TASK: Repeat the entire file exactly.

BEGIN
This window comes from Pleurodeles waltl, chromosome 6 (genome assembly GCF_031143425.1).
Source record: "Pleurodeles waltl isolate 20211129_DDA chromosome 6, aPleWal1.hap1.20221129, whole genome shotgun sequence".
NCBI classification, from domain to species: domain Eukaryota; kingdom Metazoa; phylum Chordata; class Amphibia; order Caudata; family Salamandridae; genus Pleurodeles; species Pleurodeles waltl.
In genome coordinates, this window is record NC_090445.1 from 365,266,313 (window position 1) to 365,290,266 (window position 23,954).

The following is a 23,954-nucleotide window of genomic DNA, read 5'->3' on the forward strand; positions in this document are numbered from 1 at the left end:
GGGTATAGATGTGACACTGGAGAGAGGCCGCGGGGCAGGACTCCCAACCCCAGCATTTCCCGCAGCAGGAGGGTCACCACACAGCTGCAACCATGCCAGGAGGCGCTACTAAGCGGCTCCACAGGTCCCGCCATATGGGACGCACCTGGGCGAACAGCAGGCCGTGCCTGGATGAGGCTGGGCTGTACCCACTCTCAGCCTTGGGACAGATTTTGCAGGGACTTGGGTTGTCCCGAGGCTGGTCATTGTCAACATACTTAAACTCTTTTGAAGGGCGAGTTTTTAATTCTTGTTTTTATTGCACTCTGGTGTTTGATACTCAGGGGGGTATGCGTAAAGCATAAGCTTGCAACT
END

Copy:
This window comes from Pleurodeles waltl, chromosome 6 (genome assembly GCF_031143425.1).
Source record: "Pleurodeles waltl isolate 20211129_DDA chromosome 6, aPleWal1.hap1.20221129, whole genome shotgun sequence".
NCBI classification, from domain to species: domain Eukaryota; kingdom Metazoa; phylum Chordata; class Amphibia; order Caudata; family Salamandridae; genus Pleurodeles; species Pleurodeles waltl.
In genome coordinates, this window is record NC_090445.1 from 365,266,313 (window position 1) to 365,290,266 (window position 23,954).

The following is a 23,954-nucleotide window of genomic DNA, read 5'->3' on the forward strand; positions in this document are numbered from 1 at the left end:
GGGTATAGATGTGACACTGGAGAGAGGCCGCGGGGCAGGACTCCCAACCCCAGCATTTCCCGCAGCAGGAGGGTCACCACACAGCTGCAACCATGCCAGGAGGCGCTACTAAGCGGCTCCACAGGTCCCGCCATATGGGACGCACCTGGGCGAACAGCAGGCCGTGCCTGGATGAGGCTGGGCTGTACCCACTCTCAGCCTTGGGACAGATTTTGCAGGGACTTGGGTTGTCCCGAGGCTGGTCATTGTCAACATACTTAAACTCTTTTGAAGGGCGAGTTTTTAATTCTTGTTTTTATTGCACTCTGGTGTTTGATACTCAGGGGGGTATGCGTAAAGCATAAGCTTGCAACT